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WASHINGTON D.C. — Atlanta Mayor Keisha Lance Bottoms delivered testimony before a U.S. House committee on cybersecurity, infrastructure protection and innovation. The hearing was entitled “Cybersecurity Challenges for State and Local Governments: Assessing How the Federal Government Can Help.”
During her testimony, Bottoms talked about last year’s cyber attack on Atlanta’s city government, how the city dealt with it and how the federal government could help in situations like what happened to Atlanta.
You can read Bottoms’ full remarks below:
My name is Keisha Lance Bottoms and I am the Mayor of Atlanta, Georgia, the cradle of the Civil Rights Movement and the anchor of the 10th largest economy in the United States.
I want to thank Chairman Bennie Thompson and Subcommittee Chairman Cedric Richmond for inviting me today to testify at this important hearing. I am honored to be here.
In the early morning hours of March 22, 2018, Atlanta’s government experienced a ransomware cyberattack which impacted our operations and our ability to provide services to our residents and visitors.
To paint a broader picture of the confusion of that day, the City of Atlanta has nearly 9,000 employees. Many rely on technology to do their jobs and keep the City running.
Suddenly, they were incapacitated.
Fortunately, our mission-critical services such as fire, police and ambulance were not affected. Neither was our water supply.
However, some departments and government entities suffered irreparable damage.
The Atlanta Municipal Court had to cancel and reschedule hearings, suffering a major interruption.
Our customer-service interface, known as ATL311, was knocked offline.
Many other applications were impacted or affected, delaying the delivery of city services.
As that first day unfolded, it became clear to us that criminals had attacked the City’s computer systems.
We moved quickly to mitigate the situation:
The first few hours after the attack were crucial for limiting the damage and determining the next steps forward.
We notified law enforcement and key partners — our insurance carrier, outside counsel, government partners and the media.
We also needed to learn in detail what systems, functions and operations were impacted.
That might sound simple, but during an emergency, the process of identifying every compromised system was challenging, especially without the assistance of technology.
Out of an abundance of caution, we took some systems off-line. We also hired an outside security firm to assist with our response.
We soon discovered that the attackers were demanding a ransom payment of $51,000 in Bitcoins to unlock our systems. We refused to pay.
The cost of recovery to date has been about $7.2 million and we expect it will go higher.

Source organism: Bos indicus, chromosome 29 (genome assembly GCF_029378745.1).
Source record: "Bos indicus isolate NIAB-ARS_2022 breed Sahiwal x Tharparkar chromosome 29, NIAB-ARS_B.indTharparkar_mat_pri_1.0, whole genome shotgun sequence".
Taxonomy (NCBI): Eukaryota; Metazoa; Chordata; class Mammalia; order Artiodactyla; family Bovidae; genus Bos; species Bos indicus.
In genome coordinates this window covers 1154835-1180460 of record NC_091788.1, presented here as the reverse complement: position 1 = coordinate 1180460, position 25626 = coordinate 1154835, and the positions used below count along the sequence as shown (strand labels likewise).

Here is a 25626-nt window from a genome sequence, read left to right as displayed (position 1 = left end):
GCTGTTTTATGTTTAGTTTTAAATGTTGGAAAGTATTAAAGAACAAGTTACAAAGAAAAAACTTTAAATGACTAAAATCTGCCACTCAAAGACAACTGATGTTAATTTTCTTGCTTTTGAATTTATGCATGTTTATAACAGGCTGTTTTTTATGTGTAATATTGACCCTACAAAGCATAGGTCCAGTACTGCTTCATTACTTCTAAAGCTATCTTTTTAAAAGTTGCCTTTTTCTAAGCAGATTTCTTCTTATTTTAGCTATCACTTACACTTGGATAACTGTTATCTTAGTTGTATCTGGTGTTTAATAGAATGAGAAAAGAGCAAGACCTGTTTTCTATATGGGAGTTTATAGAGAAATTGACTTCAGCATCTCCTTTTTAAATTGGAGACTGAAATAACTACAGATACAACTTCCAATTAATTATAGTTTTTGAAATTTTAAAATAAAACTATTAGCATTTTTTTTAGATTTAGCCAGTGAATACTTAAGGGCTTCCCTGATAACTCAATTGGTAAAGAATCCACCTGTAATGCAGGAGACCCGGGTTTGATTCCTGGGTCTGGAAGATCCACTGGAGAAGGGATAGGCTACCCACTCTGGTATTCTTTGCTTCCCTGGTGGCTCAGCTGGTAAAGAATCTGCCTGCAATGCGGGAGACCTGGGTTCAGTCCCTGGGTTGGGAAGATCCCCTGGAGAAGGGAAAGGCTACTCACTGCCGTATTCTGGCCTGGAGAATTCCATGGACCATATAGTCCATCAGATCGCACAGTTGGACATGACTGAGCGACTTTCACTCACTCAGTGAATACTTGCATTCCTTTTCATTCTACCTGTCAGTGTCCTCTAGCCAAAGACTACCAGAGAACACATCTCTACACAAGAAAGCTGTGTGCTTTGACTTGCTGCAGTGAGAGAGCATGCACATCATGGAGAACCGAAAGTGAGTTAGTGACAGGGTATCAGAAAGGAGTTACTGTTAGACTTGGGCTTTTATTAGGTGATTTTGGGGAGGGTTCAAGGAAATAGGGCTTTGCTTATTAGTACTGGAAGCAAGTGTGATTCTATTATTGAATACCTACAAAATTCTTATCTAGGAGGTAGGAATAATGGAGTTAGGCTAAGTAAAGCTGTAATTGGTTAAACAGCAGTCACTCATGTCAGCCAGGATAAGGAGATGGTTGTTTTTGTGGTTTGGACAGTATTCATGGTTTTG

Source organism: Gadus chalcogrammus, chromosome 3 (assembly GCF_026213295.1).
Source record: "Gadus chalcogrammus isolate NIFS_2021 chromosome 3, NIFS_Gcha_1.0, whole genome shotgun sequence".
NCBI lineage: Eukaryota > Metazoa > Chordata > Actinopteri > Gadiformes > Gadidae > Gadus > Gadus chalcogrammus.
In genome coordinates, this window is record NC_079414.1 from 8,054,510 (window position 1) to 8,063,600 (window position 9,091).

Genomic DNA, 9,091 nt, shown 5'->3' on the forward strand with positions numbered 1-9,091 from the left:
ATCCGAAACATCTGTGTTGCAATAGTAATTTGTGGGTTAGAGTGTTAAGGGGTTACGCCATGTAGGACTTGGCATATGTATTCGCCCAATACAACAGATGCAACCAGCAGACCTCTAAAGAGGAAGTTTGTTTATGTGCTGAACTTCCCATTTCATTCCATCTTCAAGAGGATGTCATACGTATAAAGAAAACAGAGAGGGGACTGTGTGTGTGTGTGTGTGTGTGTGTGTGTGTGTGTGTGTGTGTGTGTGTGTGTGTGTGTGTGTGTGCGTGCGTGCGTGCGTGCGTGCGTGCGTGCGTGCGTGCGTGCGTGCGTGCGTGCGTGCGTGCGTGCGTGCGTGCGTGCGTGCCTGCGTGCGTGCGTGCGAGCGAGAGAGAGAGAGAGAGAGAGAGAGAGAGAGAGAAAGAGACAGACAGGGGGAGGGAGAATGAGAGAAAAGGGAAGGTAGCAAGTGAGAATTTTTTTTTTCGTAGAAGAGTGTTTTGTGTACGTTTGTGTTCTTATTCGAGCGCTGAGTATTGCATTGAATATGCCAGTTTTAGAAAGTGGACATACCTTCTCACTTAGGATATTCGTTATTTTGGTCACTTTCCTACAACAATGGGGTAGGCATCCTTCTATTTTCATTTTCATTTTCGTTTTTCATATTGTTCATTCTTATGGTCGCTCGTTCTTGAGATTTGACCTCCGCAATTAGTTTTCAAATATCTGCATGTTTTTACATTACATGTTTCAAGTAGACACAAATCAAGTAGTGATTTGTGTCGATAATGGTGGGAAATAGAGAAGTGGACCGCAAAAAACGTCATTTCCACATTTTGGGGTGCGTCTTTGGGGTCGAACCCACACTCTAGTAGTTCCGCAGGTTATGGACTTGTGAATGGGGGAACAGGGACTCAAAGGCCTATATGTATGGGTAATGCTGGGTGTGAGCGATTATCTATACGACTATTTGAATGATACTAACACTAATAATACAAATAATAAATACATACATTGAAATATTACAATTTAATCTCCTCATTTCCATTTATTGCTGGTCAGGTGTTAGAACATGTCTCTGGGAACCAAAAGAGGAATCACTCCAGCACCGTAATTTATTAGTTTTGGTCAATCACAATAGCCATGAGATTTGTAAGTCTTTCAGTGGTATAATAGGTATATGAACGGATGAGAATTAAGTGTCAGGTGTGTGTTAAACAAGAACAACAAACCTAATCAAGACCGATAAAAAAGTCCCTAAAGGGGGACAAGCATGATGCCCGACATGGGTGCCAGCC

Some costs have been reimbursed under our cyber-insurance policies. And additional reimbursements are pending.
Last November, federal authorities charged two Iranians with the attack and outlined their massive scheme to breach computer networks of local governments, health care systems and other public entities.
Atlanta’s cyberattack was not unique.
Digital extortion is now a common occurrence affecting many organizations in the public and private sectors, even hospitals.
With cyber threats becoming more hostile and frequent, organizations must understand how to protect themselves against attacks when they do occur.
The good news is that the City of Atlanta is rebounding from this attack and sharing its experience with other cities.
We are advising them to understand the business-continuity measures they need to have in place. And to do it now.
We are adopting a more flexible and hardened infrastructure, using advanced technologies and the Cloud to diversify and minimize our risk.
We are emphasizing the importance of cross-functional response teams, which include federal and state government partners.
We are in a good place going forward, but no city can do all this effectively without robust partnerships.
Through our process, Atlanta has worked with the FBI, Department of Homeland Security, Secret Service and private sector.
The work we did to prepare for Super Bowl 53 earlier this year was a great example of this collaboration.
We are staying pro-active, so we can understand and manage this ever-changing landscape.
But we’ve also learned that you can never completely protect a computer network.
The City of Atlanta is more prepared and resilient than ever, but local and state governments continue to need your partnership.
You can help by providing funding to assist cities in preventing, preparing for, and responding to cyberattacks.
You can help by empowering agencies to develop and share best practices with state and local governments:
Many small cities lack the resources necessary to develop this kind of safety net.
The federal government should also expand programs that share real-time threat information, which is often critical in avoiding and mitigating threats.
We should also have federal programs in place to provide cybersecurity disaster-relief funding. This will help offset recovery costs borne locally.
Lastly, we need your help to ensure the safety and security of the electoral process, as city and state governments administer the elections that are the foundation of our democracy.
We are living in a different digital world now.
Nation-state actors and other foreign adversaries are on the attack. We need a strong federal partner to defend against them.
With the support and assistance of partners such as the Department of Homeland Security — and this distinguished Committee — all our cities, and our country, can be safer by being better prepared.